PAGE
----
Censorship emboldened, at home and abroad – by Louisa Lim
For University of Melbourne doctoral candidate Dayton Lekner, it was supposed to be his last day of fieldwork interviewing elderly survivors of the Anti-Rightist movement. Instead, he found himself in a Shanghai police station undergoing a three-hour interrogation about his research. His experience in February 2017 illustrates the challenges faced by Western academics researching China, who are encountering increasing levels of intimidation both of themselves and their sources. Though recent headlines have focused on the controversy surrounding Beijing’s demands that at least two Cambridge University Press journals censor their archives inside China, it is clear that attempts to shut down academic inquiry go far deeper.
Inside the back room of the Shanghai police station, it was clear to Lekner that his three questioners had been following his movements. He had interviewed more than a dozen survivors of the 1957-59 Anti-Rightist Movement aged between 79 and 97, and his interrogators made it clear they knew whom he had met. They wanted specific details on the angle of his research, and the depth of their knowledge about six-decade-old history was such that at times the conversation took on an absurdist slant. “That was the amazing thing,” Lekner says, “It was actually fantastic. Better than a lot of conferences in the level of knowledge of the era. We had quite a good conversation in some ways. I was intimidated and scared, and I didn’t know when I was getting out of the little room. But it was also interesting and enjoyable in some sort of abstract way.”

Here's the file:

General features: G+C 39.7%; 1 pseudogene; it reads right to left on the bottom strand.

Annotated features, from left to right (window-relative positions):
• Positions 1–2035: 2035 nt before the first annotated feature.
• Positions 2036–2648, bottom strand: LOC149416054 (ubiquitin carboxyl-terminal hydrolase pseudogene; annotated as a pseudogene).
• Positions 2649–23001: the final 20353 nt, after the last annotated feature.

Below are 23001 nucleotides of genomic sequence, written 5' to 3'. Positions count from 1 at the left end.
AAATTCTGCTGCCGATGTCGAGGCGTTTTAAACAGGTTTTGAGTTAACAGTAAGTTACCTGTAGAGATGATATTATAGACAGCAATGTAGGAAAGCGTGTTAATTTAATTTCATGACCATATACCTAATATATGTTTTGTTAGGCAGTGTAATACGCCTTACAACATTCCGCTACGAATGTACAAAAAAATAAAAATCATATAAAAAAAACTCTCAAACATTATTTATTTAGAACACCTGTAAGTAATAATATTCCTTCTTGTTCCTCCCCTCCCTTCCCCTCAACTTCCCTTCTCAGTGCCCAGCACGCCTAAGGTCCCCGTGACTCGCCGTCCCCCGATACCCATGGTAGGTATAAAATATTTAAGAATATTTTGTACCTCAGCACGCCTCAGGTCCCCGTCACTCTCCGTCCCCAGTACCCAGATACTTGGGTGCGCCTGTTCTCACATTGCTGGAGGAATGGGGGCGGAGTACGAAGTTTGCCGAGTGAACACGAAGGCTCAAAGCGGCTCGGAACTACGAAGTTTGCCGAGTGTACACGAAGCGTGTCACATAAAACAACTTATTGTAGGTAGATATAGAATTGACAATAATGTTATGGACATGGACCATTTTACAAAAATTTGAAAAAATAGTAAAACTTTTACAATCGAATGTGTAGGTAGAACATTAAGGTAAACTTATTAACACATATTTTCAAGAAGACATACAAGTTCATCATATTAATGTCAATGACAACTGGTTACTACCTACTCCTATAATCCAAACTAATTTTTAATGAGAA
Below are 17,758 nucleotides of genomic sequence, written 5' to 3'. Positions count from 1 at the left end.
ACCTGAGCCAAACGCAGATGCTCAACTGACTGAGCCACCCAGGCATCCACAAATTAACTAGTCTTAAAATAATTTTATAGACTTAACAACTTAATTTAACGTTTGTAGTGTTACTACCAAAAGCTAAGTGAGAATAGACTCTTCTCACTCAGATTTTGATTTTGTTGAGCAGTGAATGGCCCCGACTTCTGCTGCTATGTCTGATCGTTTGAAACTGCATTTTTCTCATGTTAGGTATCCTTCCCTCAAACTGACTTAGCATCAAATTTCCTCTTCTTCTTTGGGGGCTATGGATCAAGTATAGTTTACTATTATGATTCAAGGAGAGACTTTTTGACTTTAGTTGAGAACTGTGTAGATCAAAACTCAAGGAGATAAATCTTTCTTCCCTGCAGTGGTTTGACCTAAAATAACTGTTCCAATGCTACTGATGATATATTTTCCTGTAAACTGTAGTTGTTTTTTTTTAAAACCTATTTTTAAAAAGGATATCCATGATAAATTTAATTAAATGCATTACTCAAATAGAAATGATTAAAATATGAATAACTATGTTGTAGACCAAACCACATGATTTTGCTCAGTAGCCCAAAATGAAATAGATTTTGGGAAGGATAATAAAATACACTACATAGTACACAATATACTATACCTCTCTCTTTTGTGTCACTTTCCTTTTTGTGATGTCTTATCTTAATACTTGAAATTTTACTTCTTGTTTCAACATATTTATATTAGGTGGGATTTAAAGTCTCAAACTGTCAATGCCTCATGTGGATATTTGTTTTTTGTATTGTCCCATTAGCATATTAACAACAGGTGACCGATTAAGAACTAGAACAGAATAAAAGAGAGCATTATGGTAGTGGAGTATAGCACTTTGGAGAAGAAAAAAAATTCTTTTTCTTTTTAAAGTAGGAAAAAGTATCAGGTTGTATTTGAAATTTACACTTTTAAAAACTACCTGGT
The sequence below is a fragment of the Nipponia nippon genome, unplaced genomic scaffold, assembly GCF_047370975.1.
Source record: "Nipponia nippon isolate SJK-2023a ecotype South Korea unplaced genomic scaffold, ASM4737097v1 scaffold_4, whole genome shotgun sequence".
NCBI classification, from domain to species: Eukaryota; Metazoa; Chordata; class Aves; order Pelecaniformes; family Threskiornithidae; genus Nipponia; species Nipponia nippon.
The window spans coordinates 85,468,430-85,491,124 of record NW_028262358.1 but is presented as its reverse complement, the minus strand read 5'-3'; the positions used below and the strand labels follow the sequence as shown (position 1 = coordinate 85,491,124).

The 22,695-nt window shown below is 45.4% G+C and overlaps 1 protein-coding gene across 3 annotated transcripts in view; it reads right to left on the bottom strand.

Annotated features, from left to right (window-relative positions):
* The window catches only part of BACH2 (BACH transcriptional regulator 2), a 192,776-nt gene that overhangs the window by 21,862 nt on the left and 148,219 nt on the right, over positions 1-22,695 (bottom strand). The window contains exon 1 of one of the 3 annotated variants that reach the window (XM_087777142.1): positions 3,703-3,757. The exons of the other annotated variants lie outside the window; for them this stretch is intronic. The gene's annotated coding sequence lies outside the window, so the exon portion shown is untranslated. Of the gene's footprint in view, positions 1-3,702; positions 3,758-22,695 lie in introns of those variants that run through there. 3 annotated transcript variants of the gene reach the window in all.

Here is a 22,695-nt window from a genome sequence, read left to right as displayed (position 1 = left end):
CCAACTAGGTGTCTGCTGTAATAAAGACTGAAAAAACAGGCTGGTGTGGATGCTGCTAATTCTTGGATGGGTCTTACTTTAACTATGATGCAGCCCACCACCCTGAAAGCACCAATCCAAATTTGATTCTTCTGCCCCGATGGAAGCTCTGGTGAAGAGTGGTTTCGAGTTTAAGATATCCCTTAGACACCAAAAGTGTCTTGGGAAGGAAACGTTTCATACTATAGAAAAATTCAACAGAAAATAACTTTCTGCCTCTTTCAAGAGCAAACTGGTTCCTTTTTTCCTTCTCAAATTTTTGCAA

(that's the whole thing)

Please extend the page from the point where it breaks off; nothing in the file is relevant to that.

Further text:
Lekner’s interrogators never identified themselves, but he assumed they were from China’s internal security services. In order to be released, they asked him to promise not to speak about his interrogation, not to publicly release information given to him by his interviewees and not to duplicate any of the recordings he had made. He was also warned not to attend a conference in Hong Kong marking the 60th Anniversary of the Anti-Rightist movement. When he arrived in Hong Kong, he found the conference organizer had been briefly detained, while around half the mainland participants had dropped out after receiving warnings not to attend.
Such tactics are an open secret among academics working on sensitive periods of Chinese history. Glenn Tiffert, a Visiting Fellow at the Hoover Institution also studying the Anti-Rightist Movement, describes how he was even assigned his own personal policeman during his fieldwork. “I was offered a research assistant … and simply out of courtesy I had to accept. It turned out he was a fulltime Public Security Bureau officer, whose job was to take copious notes on everything I was interested in. His job was to monitor me.”